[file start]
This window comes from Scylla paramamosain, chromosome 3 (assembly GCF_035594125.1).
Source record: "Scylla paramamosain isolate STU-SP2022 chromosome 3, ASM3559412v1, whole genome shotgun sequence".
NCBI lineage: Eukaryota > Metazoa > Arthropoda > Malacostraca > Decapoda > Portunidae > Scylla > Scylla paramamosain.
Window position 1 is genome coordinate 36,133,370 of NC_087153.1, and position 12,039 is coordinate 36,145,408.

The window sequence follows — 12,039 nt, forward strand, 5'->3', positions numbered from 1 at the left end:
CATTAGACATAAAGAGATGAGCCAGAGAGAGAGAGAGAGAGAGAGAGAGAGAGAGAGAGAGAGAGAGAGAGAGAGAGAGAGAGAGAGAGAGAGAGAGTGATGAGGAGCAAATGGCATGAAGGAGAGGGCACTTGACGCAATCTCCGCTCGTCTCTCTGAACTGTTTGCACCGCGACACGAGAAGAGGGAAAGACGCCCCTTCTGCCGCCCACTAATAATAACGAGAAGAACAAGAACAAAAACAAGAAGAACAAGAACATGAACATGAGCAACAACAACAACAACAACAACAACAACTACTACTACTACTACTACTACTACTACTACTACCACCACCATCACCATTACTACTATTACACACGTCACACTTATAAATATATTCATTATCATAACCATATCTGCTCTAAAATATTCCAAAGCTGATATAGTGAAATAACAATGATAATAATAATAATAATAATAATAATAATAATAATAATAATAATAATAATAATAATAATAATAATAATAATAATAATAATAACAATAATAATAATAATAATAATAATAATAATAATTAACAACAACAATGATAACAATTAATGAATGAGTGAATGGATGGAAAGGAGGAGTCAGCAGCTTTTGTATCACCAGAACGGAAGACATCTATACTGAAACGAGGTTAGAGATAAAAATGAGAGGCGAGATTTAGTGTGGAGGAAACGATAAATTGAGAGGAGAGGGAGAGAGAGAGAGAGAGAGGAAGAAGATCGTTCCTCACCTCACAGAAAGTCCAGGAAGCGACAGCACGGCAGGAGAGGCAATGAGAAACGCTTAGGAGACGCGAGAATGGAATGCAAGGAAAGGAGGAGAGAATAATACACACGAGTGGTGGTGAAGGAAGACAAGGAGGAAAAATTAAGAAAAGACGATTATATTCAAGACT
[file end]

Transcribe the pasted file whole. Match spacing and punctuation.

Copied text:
This window comes from Scylla paramamosain, chromosome 3 (assembly GCF_035594125.1).
Source record: "Scylla paramamosain isolate STU-SP2022 chromosome 3, ASM3559412v1, whole genome shotgun sequence".
NCBI lineage: Eukaryota > Metazoa > Arthropoda > Malacostraca > Decapoda > Portunidae > Scylla > Scylla paramamosain.
Window position 1 is genome coordinate 36,133,370 of NC_087153.1, and position 12,039 is coordinate 36,145,408.

The window sequence follows — 12,039 nt, forward strand, 5'->3', positions numbered from 1 at the left end:
CATTAGACATAAAGAGATGAGCCAGAGAGAGAGAGAGAGAGAGAGAGAGAGAGAGAGAGAGAGAGAGAGAGAGAGAGAGAGAGAGAGAGAGAGAGAGTGATGAGGAGCAAATGGCATGAAGGAGAGGGCACTTGACGCAATCTCCGCTCGTCTCTCTGAACTGTTTGCACCGCGACACGAGAAGAGGGAAAGACGCCCCTTCTGCCGCCCACTAATAATAACGAGAAGAACAAGAACAAAAACAAGAAGAACAAGAACATGAACATGAGCAACAACAACAACAACAACAACAACAACTACTACTACTACTACTACTACTACTACTACTACCACCACCATCACCATTACTACTATTACACACGTCACACTTATAAATATATTCATTATCATAACCATATCTGCTCTAAAATATTCCAAAGCTGATATAGTGAAATAACAATGATAATAATAATAATAATAATAATAATAATAATAATAATAATAATAATAATAATAATAATAATAATAATAATAATAATAATAACAATAATAATAATAATAATAATAATAATAATAATTAACAACAACAATGATAACAATTAATGAATGAGTGAATGGATGGAAAGGAGGAGTCAGCAGCTTTTGTATCACCAGAACGGAAGACATCTATACTGAAACGAGGTTAGAGATAAAAATGAGAGGCGAGATTTAGTGTGGAGGAAACGATAAATTGAGAGGAGAGGGAGAGAGAGAGAGAGAGAGGAAGAAGATCGTTCCTCACCTCACAGAAAGTCCAGGAAGCGACAGCACGGCAGGAGAGGCAATGAGAAACGCTTAGGAGACGCGAGAATGGAATGCAAGGAAAGGAGGAGAGAATAATACACACGAGTGGTGGTGAAGGAAGACAAGGAGGAAAAATTAAGAAAAGACGATTATATTCAAGACT